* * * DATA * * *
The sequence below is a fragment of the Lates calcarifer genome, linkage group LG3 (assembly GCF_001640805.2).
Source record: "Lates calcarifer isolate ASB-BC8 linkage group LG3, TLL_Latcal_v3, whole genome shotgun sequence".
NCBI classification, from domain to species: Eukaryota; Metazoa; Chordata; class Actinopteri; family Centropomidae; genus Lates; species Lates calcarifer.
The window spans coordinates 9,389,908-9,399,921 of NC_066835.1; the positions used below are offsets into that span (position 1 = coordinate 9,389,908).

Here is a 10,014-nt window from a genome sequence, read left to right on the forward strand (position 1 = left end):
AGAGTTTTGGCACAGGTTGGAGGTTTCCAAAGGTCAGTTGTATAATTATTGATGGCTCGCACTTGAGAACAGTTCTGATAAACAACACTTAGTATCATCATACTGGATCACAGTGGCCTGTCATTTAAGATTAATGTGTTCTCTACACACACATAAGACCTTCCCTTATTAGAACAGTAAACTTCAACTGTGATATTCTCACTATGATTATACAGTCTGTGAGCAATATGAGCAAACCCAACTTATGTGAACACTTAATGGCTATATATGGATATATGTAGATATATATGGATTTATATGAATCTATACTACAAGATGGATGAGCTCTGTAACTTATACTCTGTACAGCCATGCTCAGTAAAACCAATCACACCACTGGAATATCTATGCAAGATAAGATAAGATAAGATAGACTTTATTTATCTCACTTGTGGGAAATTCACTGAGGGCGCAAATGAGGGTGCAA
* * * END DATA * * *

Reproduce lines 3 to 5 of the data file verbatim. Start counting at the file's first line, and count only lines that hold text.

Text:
NCBI classification, from domain to species: Eukaryota; Metazoa; Chordata; class Actinopteri; family Centropomidae; genus Lates; species Lates calcarifer.
The window spans coordinates 9,389,908-9,399,921 of NC_066835.1; the positions used below are offsets into that span (position 1 = coordinate 9,389,908).

Here is a 10,014-nt window from a genome sequence, read left to right on the forward strand (position 1 = left end):